Baseball on the Radio

Having joined the majority of Dodgers fans in Los Angeles – the ones who have issues with the Dodgers channel – I have found myself in need of an alternate means of following baseball this summer. Turns out you’re not lost without television: there’s actually quite a simple and pleasant way to enjoy a Dodgers game at home. Listen to it on the radio. I’ve listened to Charlie Steiner and Rick Monday plenty of times since I began following baseball,Read more

Ten Little Somethings

Most likely the best known of Agatha Christie’s mystery novels is­­—ah, but there’s the rub—what is it called? For an especially well known novel, the one that ends with the mystery of ten dead bodies and no apparent murderer has gone through three different titles. The play based on the novel has also gone through this retitling process, not always in link step with the book. These days, in English-speaking countries, the title of the novel in question is AndRead more

The Joys of Disagreeing

It’s an expression we’ve all heard. A discussion begins, a disagreement rears its head, and someone says “let’s agree to disagree.” In other words: end of discussion. The phrase, I suspect, is the result of an Anglo-Saxon attitude that finds something vaguely obscene in an open disagreement. It’s probably allied to the mentality that keeps Americans from using the word “toilet” to describe–well, a toilet. Disagreements are viewed as socially uncomfortable, and standing by your guns and defending them inRead more

The Lady in the Alphabet Soup

Two Saturday nights ago, great mystery writers fared very poorly on Turner Classic Movies. At 9:00, as part of his “Noir Alley” series, Eddie Muller hosted a showing of Lady in the Lake from 1947. Two hours later they showed a 1965 movie entitled The Alphabet Murders. The first is a film version of Raymond Chandler’s The Lady in the Lake. The second claims to be based on an Agatha Christie’s The ABC Murders. The two movies are differently bad,Read more

To Split or Not to Split

I’m not entirely sure why Wikipedia isn’t considered a quotable source of information in the academic world. As a refugee from that world, I find the idea of a Universal Repository of Knowledge very appealing, even when it’s overseen by a bunch of crotchety people who have made themselves the de facto arbiters of knowledge. (Click on the View History tab of the next article you read to see just how pathologically crotchety these people are. It almost makes meRead more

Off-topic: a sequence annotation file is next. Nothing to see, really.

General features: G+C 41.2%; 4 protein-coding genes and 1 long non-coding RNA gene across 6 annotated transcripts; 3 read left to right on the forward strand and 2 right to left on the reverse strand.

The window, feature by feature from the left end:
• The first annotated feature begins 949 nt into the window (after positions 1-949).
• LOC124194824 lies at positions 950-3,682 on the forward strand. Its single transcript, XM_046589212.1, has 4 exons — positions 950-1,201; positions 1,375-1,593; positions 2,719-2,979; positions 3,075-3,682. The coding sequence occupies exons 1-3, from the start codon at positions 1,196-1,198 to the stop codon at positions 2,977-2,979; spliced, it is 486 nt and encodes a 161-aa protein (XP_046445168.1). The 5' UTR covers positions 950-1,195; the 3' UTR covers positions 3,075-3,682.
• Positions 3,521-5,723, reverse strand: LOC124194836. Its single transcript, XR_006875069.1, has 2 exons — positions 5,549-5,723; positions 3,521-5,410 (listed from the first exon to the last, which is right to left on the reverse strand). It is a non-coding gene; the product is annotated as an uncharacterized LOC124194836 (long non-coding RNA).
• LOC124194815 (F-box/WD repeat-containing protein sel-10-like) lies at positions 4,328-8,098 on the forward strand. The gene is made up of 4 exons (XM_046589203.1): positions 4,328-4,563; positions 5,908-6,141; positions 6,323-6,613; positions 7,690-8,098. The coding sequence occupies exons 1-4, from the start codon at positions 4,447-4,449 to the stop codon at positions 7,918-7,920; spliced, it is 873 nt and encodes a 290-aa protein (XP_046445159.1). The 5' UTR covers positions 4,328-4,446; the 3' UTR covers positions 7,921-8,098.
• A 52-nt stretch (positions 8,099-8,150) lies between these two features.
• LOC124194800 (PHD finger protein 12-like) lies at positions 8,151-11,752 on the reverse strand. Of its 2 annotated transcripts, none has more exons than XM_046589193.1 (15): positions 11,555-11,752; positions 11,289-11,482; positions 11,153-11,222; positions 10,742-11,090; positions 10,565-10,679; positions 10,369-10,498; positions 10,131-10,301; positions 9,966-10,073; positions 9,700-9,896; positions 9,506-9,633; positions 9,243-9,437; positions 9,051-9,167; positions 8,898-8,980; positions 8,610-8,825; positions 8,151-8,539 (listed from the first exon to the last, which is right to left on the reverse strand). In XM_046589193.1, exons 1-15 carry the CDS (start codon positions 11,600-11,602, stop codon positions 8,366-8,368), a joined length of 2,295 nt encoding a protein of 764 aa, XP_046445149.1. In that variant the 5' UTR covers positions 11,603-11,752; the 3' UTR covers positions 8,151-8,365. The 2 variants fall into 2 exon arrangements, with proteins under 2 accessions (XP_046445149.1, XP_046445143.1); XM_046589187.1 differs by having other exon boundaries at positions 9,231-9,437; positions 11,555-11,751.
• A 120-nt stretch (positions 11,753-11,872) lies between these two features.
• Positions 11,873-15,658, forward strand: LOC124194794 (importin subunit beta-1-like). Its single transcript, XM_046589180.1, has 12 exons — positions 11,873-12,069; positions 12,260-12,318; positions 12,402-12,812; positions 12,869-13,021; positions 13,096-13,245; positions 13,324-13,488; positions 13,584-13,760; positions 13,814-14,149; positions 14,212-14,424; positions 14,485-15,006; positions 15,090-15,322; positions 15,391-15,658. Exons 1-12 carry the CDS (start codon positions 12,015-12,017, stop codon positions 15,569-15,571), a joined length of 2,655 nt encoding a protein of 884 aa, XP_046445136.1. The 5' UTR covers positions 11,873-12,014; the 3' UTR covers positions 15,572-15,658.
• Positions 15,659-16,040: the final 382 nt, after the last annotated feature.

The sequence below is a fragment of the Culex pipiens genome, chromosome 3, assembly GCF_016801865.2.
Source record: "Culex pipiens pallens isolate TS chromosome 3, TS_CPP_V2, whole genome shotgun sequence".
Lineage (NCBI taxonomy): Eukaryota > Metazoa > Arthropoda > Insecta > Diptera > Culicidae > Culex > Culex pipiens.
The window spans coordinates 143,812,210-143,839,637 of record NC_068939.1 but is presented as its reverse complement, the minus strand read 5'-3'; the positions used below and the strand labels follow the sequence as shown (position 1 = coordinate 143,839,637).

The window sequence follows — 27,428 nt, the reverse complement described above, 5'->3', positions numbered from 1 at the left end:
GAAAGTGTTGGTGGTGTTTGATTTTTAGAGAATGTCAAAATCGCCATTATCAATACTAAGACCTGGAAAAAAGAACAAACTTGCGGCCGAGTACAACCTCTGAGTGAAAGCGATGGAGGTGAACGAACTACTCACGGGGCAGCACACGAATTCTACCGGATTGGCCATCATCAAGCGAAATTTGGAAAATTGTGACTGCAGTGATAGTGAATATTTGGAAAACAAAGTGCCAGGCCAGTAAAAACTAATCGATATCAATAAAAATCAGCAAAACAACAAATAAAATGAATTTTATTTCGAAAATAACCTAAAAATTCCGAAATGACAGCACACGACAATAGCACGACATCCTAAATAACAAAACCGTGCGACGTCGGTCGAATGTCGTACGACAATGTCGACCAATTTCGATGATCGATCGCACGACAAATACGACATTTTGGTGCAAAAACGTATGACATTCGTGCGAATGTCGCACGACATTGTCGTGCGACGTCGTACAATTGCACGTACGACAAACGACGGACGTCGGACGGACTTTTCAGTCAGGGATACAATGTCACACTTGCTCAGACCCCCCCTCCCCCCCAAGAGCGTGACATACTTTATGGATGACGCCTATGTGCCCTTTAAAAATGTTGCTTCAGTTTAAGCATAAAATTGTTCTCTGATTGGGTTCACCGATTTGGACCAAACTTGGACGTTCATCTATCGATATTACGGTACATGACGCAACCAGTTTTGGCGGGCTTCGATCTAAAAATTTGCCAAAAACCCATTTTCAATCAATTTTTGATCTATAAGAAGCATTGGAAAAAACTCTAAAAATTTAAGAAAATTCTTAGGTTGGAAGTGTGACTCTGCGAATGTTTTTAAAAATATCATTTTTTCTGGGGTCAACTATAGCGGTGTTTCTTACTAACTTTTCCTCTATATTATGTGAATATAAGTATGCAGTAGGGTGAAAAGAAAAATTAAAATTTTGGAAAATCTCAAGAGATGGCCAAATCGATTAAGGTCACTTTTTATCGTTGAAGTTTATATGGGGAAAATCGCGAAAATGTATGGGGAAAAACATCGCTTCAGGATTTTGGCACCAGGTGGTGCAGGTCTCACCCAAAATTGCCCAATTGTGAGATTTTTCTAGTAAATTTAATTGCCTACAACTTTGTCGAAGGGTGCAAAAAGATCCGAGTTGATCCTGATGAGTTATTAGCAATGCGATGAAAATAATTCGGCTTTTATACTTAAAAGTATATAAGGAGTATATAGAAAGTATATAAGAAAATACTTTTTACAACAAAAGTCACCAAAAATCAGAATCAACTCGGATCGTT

The Beverly Sills Phenomenon (II)

The first section of this article showed how Beverly Sills was by far, in America, the most famous American opera singer of her generation.  She was, however, completely unsuccessful in imposing herself on the international operatic public. I recall an Italian friend asking me in 1984 about a record made by some strange American soprano who sang all kinds of weird cadenzas and ornaments. I knew he meant Sills’ Bellini and Donizetti arias record, which was a commonplace among AmericanRead more

The Beverly Sills Phenomenon (I)

If you grew up loving opera in the United States in the 1970s, your American diva of the period was – without question – soprano Beverly Sills. You read her “self portrait” Bubbles, you collected her recordings, you watched her on television, and you heard her sing live. She performed extensively in the American hinterlands, so you didn’t have to live in New York to see her onstage. Sills was a late 1970s phenomenon, and the most phenomenal thing aboutRead more